Involuntary Resignations

An involuntary resignation occurs when an employee is compelled to resign due to circumstances created by the employer, such as constructive discharge or coercion. In such cases, resignation is not voluntary. Employees who resign involuntarily due to constructive discharge may be eligible for unemployment benefits and must receive their final paycheck three days after the termination date.

Employees who believe they were forced to resign under duress or due to unfair treatment may seek legal recourse.

Legal Cases Related to Wrongful Termination in Alaska

1. Mine Supervisor Awarded $215,000 in Disability Discrimination and Breach of Good Faith Termination Case

In the case of Nathaniel Todeschi v. Sumitomo Metal Mining Pogo, LLC., Nathaniel Todeschi, a mine supervisor at Pogo Mine in 2005, was responsible for the safety and production targets of up to ten employees. His role required him to spend a large part of his workday underground, traveling up to 30 miles in the mine during each 13-hour shift using company-provided tractors with minimal suspension. This led to significant back injuries, necessitating several surgeries. After returning to work, Todeschi was assigned to a desk job within a special project.

Upon completion of the project, he had to return to his underground supervisor role, driving the same tractors that had caused his injuries. Todeschi requested alternative transportation, but the company instead sent him for an independent medical exam. The exam concluded Todeschi could not meet the job’s lifting requirements and recommended providing him with a truck as an accommodation. However, Sumitomo Metal terminated his employment, stating Todeschi could not perform his regular job.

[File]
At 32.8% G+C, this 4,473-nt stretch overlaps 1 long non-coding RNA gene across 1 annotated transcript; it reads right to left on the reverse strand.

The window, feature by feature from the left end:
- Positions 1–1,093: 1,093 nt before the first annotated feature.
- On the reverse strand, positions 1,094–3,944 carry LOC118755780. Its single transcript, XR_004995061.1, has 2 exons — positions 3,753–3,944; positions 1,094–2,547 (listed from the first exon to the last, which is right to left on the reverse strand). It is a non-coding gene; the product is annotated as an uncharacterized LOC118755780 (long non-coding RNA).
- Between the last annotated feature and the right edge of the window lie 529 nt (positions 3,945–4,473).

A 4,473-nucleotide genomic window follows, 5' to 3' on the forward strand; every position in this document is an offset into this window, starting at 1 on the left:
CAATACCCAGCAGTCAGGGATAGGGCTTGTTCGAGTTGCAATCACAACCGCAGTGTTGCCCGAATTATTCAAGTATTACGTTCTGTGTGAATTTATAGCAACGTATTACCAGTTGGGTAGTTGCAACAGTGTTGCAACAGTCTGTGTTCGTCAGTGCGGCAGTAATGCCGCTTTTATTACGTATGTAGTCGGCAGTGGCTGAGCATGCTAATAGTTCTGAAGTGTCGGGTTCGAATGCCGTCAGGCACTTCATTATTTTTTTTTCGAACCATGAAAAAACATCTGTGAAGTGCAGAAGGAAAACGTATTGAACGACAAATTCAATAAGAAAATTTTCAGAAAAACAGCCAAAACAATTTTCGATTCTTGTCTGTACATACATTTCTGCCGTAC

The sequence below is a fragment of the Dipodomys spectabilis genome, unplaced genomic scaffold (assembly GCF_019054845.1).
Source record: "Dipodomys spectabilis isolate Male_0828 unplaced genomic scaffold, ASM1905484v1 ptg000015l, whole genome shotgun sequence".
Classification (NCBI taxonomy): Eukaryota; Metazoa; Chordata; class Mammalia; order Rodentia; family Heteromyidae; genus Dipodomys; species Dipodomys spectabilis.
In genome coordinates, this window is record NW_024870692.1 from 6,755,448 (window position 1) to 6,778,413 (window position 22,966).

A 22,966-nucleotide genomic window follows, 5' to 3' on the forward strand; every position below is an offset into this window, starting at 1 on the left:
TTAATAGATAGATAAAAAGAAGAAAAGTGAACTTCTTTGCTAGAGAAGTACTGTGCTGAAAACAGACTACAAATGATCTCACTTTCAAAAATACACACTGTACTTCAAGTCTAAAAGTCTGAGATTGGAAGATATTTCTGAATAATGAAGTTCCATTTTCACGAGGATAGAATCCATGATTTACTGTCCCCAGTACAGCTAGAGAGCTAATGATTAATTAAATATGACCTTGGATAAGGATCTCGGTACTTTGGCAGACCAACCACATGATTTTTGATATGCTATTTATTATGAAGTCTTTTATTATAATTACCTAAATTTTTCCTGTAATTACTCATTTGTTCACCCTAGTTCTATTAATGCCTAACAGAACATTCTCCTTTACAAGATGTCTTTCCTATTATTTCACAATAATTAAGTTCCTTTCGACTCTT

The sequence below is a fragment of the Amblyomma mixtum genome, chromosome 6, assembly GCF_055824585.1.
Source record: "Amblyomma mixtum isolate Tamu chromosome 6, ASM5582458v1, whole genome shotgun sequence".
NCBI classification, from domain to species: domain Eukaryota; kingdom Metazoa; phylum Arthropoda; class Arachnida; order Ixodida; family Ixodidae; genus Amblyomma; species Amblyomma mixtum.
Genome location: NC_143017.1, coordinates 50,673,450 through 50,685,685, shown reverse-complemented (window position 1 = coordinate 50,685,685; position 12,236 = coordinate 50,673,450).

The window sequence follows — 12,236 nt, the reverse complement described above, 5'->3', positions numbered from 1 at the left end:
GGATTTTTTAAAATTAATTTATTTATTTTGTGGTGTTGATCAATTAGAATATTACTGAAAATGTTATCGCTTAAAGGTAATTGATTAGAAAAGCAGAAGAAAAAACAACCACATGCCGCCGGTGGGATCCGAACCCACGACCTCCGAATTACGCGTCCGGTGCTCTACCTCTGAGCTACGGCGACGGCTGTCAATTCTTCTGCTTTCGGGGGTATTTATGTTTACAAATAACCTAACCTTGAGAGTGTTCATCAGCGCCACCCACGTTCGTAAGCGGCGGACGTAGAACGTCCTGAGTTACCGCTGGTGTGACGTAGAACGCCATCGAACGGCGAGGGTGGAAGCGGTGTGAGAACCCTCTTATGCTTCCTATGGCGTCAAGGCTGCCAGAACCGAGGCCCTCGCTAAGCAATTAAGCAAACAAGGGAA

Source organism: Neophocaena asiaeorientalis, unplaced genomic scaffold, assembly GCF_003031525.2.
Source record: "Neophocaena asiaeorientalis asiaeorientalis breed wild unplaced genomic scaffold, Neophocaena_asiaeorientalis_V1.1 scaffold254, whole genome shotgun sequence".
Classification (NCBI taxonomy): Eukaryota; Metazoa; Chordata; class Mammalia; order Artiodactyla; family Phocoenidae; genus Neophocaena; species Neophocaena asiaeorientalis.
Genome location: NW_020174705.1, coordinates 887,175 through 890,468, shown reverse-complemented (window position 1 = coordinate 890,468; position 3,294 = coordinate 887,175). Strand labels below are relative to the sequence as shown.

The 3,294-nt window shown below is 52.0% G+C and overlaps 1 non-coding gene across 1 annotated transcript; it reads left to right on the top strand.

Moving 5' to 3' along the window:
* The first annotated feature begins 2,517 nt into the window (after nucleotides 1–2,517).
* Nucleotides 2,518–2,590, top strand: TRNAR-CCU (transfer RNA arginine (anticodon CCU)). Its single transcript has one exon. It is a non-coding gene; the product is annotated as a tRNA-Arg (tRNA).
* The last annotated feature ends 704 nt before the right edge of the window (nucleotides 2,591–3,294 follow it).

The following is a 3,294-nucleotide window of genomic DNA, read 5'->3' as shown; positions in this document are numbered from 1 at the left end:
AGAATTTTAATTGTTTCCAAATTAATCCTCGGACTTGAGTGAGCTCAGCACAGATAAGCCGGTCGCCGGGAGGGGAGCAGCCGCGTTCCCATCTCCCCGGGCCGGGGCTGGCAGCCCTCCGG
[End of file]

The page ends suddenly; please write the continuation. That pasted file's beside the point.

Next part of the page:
Todeschi sued Sumitomo Metal in 2011, alleging disability discrimination and breach of the implied covenant of good faith and fair dealing. He was awarded $215,000 in past lost income after the jury found the employer liable for breach of the covenant of good faith and fair dealing, although the company was not found guilty of termination due to disability.

Key lessons learned from this case:
  • Employers should take reasonable steps to accommodate employees who have suffered work-related injuries, especially when recommended by medical professionals.
  • The breach of the implied covenant of good faith and fair dealing indicates the importance of employers acting in good faith towards their employees, especially in situations involving medical conditions and accommodations.
  • The case highlights that even if an employer is not found guilty of disability discrimination, they can still be held accountable for other employment practices that may be deemed unfair or in bad faith.

2. Shaw Environment and Infrastructure Inc. Ordered to Pay $3.43 Million in Whistleblower Retaliation Case

In the case of Blakeslee v Shaw Environment and Infrastructure Inc., Paul Blakeslee worked as a facility manager for Shaw Inc. at Fort Richardson and Fort Wainwright. Blakeslee discovered that the company’s project manager owned a third of a private company leasing equipment to Shaw Inc., often without competitive bidding, which he believed constituted a conflict of interest. When Blakeslee began drafting a letter to inform the CEO about this issue, the project manager found out and threatened to fire him. The project manager followed through on this threat, dismissing Blakeslee the following Monday. Despite his termination, Blakeslee sent the letter to the CEO. The subsequent company investigation led to the termination of the project manager, but Blakeslee was not rehired.

Blakeslee sued Shaw Environment and Infrastructure Inc. for wrongful termination. After a four-year legal battle, the jury awarded him $445,574 in lost wages, $486,458 in non-economic damages for emotional distress, and $2.5 million in punitive damages, totaling $3.43 million.

Key lessons learned from this case:
  • Employers must protect employees who report unethical or illegal activities within the company. Retaliation against whistleblowers can result in significant legal and financial consequences.
  • Companies should have clear policies and procedures to identify and manage conflicts of interest to prevent unethical practices.
  • This case demonstrates that retaliation against employees for reporting misconduct can lead to substantial legal penalties and damages.

Learn more about Alaska Labor Laws through our detailed guide.

Important Cautionary Note

This content is provided for informational purposes only. While we make every effort to ensure the accuracy of the information presented, we cannot guarantee that it is free of errors or omissions. Users are advised to independently verify any critical information and should not solely rely on the content provided.